Briana Heaney Published

PSC Urges Legislators To Address Fire Hydrant Disrepair

A red fire hydrant sprays water out of a fixture. The hydrant is in front of a green field cast in shadow. Farther in the background is a road in sunlightkarenkh/Adobe Stock

Concern over fire hydrants in the state is on the rise as smaller water providers don’t have the ability to test them.

Director of the Public Service Commission Charlotte Lane asked the West Virginia Legislature during the Joint Standing Committee on Technology and Infrastructure for $7 million; $3 million would be used as grants to cover inspections and testing costs and $4 million would be used as low or no interest loans to water districts so they are able to finance repairs and replacements of fire hydrants. 

“There are firms in West Virginia that will do flow testing, and they charge, like, $100 per fire hydrant,” Lane said. “We think that a lot of these small utilities won’t have the money to do the testing.”

Guidelines For Improvement

The Fire Protection Association recommends that hydrants be flow tested every 3-5 years, plus a yearly inspection. According to Lane, those tests are costly and would disproportionately hurt small utilities that have difficulty paying bills and providing potable water to customers.

She also asked that the legislature give the PSC power to regulate fire hydrants in the state so that they comply with the National Fire Protection Association’s recommended practice.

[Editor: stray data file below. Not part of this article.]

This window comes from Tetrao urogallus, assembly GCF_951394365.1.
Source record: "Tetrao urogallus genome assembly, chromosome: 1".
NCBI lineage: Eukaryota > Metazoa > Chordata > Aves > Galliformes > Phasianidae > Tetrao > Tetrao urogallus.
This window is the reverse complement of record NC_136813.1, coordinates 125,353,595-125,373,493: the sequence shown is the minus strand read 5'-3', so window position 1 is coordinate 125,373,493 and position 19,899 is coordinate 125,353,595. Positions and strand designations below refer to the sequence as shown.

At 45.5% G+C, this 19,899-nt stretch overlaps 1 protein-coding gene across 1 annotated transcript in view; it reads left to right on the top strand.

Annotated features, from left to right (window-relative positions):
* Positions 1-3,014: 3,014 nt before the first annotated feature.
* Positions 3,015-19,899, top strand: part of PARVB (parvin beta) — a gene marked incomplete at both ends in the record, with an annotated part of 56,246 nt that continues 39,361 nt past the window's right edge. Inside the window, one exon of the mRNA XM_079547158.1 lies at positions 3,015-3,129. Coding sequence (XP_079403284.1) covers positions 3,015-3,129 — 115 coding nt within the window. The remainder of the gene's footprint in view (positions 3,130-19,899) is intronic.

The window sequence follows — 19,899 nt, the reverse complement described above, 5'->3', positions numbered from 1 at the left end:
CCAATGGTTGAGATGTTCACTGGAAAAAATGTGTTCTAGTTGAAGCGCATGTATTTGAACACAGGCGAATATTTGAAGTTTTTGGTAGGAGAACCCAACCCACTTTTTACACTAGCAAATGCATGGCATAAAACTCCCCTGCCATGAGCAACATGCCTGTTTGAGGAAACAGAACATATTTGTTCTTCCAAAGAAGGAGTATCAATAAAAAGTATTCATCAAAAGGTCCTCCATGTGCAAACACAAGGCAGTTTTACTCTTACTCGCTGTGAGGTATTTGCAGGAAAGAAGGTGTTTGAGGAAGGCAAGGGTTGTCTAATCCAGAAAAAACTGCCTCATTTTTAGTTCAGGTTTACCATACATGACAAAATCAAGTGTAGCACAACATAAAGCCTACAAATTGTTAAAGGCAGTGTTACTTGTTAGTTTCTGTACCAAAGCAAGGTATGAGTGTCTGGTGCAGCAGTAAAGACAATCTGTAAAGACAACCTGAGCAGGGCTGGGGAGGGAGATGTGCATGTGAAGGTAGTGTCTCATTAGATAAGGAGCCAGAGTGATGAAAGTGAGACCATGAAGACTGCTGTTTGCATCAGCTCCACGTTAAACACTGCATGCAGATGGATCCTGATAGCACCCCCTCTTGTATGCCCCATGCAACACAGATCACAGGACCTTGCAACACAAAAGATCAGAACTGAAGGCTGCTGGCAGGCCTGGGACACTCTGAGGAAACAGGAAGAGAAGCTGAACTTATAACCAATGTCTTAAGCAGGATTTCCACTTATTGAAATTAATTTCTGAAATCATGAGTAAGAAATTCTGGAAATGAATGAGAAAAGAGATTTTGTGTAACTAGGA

“We don’t promulgate rules without statutory authority. And so if we want to amend our water rules related to fire hydrants, I would request that we have statutory authority,” she said. 

Tragedy Sparks Awareness

Awareness around fire hydrants in the state rose after a Charleston man’s house caught fire and multiple fire hydrants were not functioning. West Virginia has double the rate for deaths caused by fire than the rest of the country and is in the top five states for fire-related deaths. 

Spouting The Numbers

The PSC asked every water district in the state to test their fire hydrants and fill out a detailed survey about their functionality. They ended up extending the survey from June 28 to Aug. 25 after many districts failed to fill out the survey in time. Currently, 90 percent of water districts have filled out reports with the PSC still waiting on 27 water districts. 

The normal lifespan of a fire hydrant is around 50 years, Lane said. Nine in 10 fire hydrants are less than 50 years old. The oldest fire hydrant in the state is 138 years old. 

It costs around $15,000 to completely replace a fire hydrant. 

The majority of the state’s fire hydrants are utility owned, with around 5 percent being privately owned. 

Questions And Caveats

Committee members questioned Lane if any of the repairs would qualify for federal funding, like the Infrastructure Investment and Jobs Act. Lane said the PSC did not know.  

Other members asked questions about the effect of struggling or deteriorating water systems on a new fire hydrant’s ability to function properly. Lane said that part of fixing a fire hydrant could be to remedy the water line that it connects to, which would raise the cost. 

Lane said if the legislature follows the recommendations from the PSC the public will be able to be confident that they have functioning fire hydrants in case of a fire.